The second development in Europe today is the last minute private sector attempt to buy Monte dei Paschi, Italy's troubled bank.  Reports indicate that a local businessman has proposed to team up with a Swiss bank, which is rivaling another offer from a US bank and an Italian bank combine.   The market's initial response is favorable.  The Milan bank index is up nearly 4.5% near midday in Italy.   The gain is enough to turn the week positive, and it is the fourth consecutive week Italian banks have recouped some of the year's steep decline.  

The development in Italy is helping lift European banks.  While the Dow Jones Stoxx 600 is up 0.25%, the financials are the strongest sector, up 1.8% at pixel time.    Overall the index is up about 3.25% this month, which is its biggest advance since last October. 

 The European bank stress test results will be reported at the close of the North American session today.  The potential deal for Monte Paschi may reduce the anxiety over the results.  Moreover, it is not as simple as a pass/fail grade, or specifying precisely how much capital particular institutions must raise.  However, to be credible require in the mind of investors many of whom are not convinced European banking challenges have been addressed, there must be some actionable results.   

Attention now turns to North America.  US reports Q2 GDP and Canada reports May GDP.  The wider trade deficit and weaker inventories that were reported yesterday prompted economists to slash their forecast for today's US report.  Many economists more or less matched the Atlanta Fed's GDPNow tracker, which cut its estimate to 1.8% from 2.3%.  One thing to watch out for today is whether the more severe inventory correction in Q2 will increase the prospect for Q3 GDP and this may be seen in the NY Fed's GDP tracker that is published on Friday's.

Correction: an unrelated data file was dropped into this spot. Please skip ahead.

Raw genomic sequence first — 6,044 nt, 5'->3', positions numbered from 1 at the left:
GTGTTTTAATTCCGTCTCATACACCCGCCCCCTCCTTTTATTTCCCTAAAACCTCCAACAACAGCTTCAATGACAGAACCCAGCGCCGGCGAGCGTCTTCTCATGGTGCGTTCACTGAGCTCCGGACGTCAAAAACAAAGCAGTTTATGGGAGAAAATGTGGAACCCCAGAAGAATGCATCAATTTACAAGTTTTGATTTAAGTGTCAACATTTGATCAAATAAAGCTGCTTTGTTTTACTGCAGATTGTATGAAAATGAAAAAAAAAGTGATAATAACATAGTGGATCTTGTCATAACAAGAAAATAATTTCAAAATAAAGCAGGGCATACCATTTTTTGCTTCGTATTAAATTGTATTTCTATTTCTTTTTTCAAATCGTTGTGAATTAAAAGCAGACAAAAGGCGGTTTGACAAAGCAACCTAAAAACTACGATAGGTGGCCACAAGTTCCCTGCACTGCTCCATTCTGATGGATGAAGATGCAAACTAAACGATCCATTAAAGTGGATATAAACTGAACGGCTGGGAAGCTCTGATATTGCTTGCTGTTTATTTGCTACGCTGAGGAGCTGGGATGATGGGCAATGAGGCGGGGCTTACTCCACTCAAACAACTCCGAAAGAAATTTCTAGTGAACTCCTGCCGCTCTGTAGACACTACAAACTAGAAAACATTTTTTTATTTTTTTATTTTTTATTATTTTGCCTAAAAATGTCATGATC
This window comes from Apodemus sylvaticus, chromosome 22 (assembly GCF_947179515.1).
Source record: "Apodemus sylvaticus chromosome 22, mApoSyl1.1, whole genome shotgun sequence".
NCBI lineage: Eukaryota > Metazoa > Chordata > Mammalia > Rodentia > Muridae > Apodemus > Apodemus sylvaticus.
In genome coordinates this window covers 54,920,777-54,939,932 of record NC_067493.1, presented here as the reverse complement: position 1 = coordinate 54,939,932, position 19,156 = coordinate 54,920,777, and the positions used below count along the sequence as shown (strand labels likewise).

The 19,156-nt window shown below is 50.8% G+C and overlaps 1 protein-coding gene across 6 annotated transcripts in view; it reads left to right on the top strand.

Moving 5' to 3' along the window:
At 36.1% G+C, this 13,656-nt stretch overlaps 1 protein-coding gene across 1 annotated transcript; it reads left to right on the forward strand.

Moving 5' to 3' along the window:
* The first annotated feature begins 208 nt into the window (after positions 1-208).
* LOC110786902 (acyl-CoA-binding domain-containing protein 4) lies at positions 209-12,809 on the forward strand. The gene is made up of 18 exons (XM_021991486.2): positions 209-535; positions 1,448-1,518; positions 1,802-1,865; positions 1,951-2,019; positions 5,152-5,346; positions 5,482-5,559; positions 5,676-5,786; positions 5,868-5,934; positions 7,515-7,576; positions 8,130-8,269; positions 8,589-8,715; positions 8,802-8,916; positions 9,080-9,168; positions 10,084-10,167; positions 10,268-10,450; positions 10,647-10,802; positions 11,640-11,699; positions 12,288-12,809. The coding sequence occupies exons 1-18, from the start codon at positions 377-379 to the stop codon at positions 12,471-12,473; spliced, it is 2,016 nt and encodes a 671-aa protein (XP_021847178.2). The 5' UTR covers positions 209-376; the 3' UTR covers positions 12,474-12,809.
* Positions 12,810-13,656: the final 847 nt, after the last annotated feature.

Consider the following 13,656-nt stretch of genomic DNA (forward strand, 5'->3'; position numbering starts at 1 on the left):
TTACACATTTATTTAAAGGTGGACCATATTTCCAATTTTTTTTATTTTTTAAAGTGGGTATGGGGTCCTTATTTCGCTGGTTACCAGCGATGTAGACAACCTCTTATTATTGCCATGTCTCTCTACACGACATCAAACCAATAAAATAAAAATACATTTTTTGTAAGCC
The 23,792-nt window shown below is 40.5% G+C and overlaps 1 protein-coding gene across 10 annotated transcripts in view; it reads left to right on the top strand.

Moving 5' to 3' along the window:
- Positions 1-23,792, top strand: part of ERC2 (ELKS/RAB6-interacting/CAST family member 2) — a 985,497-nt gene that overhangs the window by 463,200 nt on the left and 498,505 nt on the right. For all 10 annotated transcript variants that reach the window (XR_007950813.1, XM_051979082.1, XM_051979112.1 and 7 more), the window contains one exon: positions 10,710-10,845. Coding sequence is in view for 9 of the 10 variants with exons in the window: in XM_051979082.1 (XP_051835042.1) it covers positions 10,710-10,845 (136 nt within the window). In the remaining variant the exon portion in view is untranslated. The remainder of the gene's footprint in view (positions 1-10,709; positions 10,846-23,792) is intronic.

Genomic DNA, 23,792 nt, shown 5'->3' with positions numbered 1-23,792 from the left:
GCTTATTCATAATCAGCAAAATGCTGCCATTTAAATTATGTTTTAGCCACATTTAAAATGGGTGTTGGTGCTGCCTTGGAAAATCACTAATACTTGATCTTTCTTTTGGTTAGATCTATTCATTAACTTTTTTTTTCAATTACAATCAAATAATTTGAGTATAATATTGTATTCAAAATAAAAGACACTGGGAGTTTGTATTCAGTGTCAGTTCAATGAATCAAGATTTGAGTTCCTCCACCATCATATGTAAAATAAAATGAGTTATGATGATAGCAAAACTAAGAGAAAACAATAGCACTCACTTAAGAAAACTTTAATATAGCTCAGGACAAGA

Separately the US reports the Chicago PMI, which is notoriously volatile and the University of Michigan's consumer sentiment report.  In addition to the headline, where consumer confidence remains elevated even if not accelerating higher, the inflation expectations will be watched, as the FOMC statement referred to survey-based measures as stable.  The 2.6% pace expected for July matches the six- and 12-month averages. 

Canada’s May GDP is expected to have contracted by 0.5%.  While Alberta’s fires and the related disruption did not help matters, the Canadian economy has faltered this year after a reasonably good Q4 15, which was the first quarter since Q2 14 that the economy expanded in each month.  Canada began the year with good momentum, and in January, the economy grew 0..5%.  And that’s been it.  Small contractions were reported in February and March before the 0.1% growth in April.  The Bank of Canada seems to be willing to write off the first half and anticipating (hoping?) for better traction in H2. 

Oil prices are closing the week on a soft note and is not particularly helpful for Canada.  Oil prices are off    7.8% this week.  It is the largest weekly fall since January.  It brings the loss on the month to an eye-catching 15.7% on the continuation futures contract, the largest monthly drop since the end of 2014. 


Kuroda Hesitates, Yen Advances, Focus Turns to Europe and North America Kuroda Hesitates, Yen Advances, Focus Turns to Europe and North America Reviewed by Marc Chandler on July 29, 2016 Rating: 5